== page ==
# Finding a monotonic polynomial over an interval

I want to find a polynomial of specified degree $$d$$ defining the function $$f:[0,1]\to[0,1]$$ satisfying $$f(0)=0,f(1)=1$$ and $$f$$ is monotonically increasing over the interval. This seems like an easy enough task especially since there's the trivial solution $$f(x)=x^d$$, and although my code seems to work decently well for $$d=2,3$$, it takes around a minute on my machine to produce an answer for $$d=4$$ and it couldn't get anything in the time I set it running for $$d=5$$. I'm looking to test this for values of $$d$$ up to $$10^3$$ and find multiple instances for $$f$$, so this is certainly not going to work. What am I doing wrong and how can I make this efficient?

Here is my code:

deg = 4;
f[x_] := Sum[Subscript[c, k] x^k, {k, 1, deg}];
FindInstance[{
f == 1,
ForAll[x, 0 <= x <= 1, f'[x] >= 0]
}, Table[Subscript[c, i], {i, 1, deg}], Reals]

• The space of these monotonic functions is quite large. Are there other considerations one might use to narrow the search space? – Daniel Lichtblau Jan 2 at 2:42
• @DanielLichtblau Yes, for my applications I'm actually interested in such functions satisfying $\int_0^1xf(x)dx=K$ where $K$ is a fixed constant. (Note that not every value of $K$ works, a safe choice would be somewhere around $1/3$.) – YiFan Jan 2 at 2:45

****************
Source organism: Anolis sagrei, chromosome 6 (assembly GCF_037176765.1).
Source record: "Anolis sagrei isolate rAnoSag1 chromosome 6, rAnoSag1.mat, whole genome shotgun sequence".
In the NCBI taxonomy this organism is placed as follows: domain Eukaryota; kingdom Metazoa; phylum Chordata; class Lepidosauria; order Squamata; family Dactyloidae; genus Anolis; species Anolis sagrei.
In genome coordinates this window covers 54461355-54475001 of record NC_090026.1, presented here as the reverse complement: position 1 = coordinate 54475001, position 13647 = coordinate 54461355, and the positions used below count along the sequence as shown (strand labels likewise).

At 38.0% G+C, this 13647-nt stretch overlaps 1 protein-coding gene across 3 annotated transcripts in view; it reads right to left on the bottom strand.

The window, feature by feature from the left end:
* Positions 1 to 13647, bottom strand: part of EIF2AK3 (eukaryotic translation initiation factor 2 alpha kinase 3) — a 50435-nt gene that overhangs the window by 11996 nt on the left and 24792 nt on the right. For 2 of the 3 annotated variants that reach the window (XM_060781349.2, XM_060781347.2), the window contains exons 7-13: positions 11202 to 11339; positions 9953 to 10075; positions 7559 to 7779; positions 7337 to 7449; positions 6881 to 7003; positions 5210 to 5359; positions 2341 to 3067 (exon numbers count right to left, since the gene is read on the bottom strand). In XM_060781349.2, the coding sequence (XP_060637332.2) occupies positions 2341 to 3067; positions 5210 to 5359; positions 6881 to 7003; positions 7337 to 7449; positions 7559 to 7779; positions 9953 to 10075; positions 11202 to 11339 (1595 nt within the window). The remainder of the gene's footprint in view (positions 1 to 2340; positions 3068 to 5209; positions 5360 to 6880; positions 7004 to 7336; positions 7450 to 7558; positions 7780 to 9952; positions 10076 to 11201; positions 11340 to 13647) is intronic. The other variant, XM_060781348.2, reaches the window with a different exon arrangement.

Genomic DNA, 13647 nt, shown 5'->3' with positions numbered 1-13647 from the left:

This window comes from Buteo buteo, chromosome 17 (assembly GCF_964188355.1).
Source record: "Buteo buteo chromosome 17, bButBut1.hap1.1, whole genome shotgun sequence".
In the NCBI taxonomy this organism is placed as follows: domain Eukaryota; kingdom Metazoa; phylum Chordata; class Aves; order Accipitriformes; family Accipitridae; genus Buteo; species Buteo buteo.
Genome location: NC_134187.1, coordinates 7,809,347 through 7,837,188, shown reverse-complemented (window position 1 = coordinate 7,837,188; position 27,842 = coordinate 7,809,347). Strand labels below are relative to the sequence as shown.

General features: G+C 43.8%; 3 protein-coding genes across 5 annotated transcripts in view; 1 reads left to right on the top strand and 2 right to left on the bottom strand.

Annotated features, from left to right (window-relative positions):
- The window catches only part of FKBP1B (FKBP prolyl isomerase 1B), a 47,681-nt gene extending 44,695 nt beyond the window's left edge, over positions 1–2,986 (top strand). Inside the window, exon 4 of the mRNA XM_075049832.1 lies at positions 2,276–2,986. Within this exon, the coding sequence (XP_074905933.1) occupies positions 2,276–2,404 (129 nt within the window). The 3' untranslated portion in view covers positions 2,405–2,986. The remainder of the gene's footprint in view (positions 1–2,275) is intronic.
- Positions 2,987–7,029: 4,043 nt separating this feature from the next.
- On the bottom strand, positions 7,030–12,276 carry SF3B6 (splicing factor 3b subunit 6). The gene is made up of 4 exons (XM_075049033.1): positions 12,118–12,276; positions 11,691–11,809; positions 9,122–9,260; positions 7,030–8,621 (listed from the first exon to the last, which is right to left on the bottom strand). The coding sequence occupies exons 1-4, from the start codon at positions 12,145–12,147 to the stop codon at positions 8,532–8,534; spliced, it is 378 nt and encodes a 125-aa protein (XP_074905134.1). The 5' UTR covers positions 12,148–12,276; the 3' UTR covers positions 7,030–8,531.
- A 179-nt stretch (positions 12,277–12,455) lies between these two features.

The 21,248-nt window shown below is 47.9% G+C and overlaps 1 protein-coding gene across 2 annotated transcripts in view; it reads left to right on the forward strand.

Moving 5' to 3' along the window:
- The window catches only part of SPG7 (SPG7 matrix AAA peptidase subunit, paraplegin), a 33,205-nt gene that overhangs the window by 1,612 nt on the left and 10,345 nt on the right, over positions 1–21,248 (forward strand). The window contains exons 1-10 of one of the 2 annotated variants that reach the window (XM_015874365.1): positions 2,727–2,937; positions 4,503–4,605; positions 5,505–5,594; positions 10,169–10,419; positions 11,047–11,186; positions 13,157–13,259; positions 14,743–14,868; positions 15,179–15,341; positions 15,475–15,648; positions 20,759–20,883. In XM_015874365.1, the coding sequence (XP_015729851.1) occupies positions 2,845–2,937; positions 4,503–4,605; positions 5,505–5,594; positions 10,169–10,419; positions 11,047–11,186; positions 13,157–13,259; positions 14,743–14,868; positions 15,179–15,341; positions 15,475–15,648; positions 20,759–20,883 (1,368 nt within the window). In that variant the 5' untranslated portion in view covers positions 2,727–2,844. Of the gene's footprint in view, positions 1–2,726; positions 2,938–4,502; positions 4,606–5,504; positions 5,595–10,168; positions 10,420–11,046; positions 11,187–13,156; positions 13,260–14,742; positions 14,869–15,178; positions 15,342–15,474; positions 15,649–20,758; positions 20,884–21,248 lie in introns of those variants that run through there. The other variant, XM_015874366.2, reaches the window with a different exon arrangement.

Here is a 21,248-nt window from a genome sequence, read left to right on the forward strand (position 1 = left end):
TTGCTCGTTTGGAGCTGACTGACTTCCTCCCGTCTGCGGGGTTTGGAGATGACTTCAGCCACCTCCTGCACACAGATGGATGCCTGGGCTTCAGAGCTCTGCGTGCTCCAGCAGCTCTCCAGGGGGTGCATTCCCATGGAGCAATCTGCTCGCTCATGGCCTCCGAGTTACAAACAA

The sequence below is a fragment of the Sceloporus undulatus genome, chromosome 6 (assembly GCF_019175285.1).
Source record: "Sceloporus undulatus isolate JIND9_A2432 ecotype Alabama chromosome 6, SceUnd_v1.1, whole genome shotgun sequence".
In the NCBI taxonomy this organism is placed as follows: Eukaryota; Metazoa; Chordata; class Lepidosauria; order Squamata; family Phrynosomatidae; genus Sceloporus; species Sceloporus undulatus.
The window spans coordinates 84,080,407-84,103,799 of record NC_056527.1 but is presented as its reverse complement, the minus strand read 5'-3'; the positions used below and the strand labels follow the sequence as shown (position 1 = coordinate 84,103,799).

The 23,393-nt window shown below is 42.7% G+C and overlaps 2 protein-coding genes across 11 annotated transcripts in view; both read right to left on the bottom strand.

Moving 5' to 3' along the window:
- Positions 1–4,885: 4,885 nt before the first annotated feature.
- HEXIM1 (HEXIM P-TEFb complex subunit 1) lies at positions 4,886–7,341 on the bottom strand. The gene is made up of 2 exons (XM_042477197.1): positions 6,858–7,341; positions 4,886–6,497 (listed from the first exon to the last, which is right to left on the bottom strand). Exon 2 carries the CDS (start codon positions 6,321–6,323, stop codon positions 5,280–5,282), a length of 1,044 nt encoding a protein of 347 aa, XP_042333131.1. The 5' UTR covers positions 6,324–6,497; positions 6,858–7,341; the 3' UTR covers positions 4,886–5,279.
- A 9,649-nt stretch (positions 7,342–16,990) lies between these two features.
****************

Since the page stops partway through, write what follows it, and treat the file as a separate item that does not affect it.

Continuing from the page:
• If you are willing to restrict the polynomial to having positive coefficients, that will guarantee monotonicity. Then FindInstance, for example, can be used: In:= d = 5; coeffs = Array[a, d + 1, 0]; integral = Integrate[x*coeffs.x^Range[0, d], {x, 0, 1}]; k = 1/3; FindInstance[Flatten@{integral == 1/3, Thread[0 <coeffs]}, coeffs] Out= {{a -> 1/48, a -> 1/2, a -> 1/3, a -> 5/24, a -> 1/8, a -> 7/96}} – Daniel Lichtblau Jan 2 at 15:16

Try this

deg=4;
c=Join[{0.},Sort[RandomReal[{0,1},deg-1]],{1.}];
d=Rest[c]-Most[c];
v=Table[x^n,{n,1,deg}];
poly=Dot[d,v]
Plot[poly,{x,0,1},PlotRange->All]


That finds a list of positive Real coefficients which sum to 1 and builds your polynomial from them. Thus it monotonically increases from 0 to 1.

Numerical accuracy may become an issue with degree 1000 so you may need to modify this to generate a list of positive exact rational coefficients which sum to 1 to avoid that problem. But the current form completes the calculations in a few seconds with deg=1000.

• Thank you! Do you think it's possible to modify this idea to take into account a constraint of the form $\int_0^1xf(x)dx=K$ for a constant $K$? (Equivalently we would need $\sum a_n/(n+2)=K$ where $a_n$ are the coefficients, but I don't know how to take into account both this and $\sum a_n=1$.) – YiFan Jan 2 at 3:39
• I do not see a way to find exactly K. If an approximation would do then deg=4;k=1/3;besterr=Infinity; Do[c=Join[{0.},Sort[RandomReal[{0,1},deg-1]],{1.}];d=Rest[c]-Most[c];v=Table[x^n,{n,1,deg}];poly=Dot[d,v];int=NIntegrate[x*poly,{x,0,1}];If[besterr>Abs[int-k], besterr=Abs[int-k];Print[besterr];bestpoly=poly],{100}]; bestpoly can try to find a polynomial close to your condition. Change the number of iterations if needed. I do not see how using any Mathematica minimization function would do better than this. – Bill Jan 2 at 4:17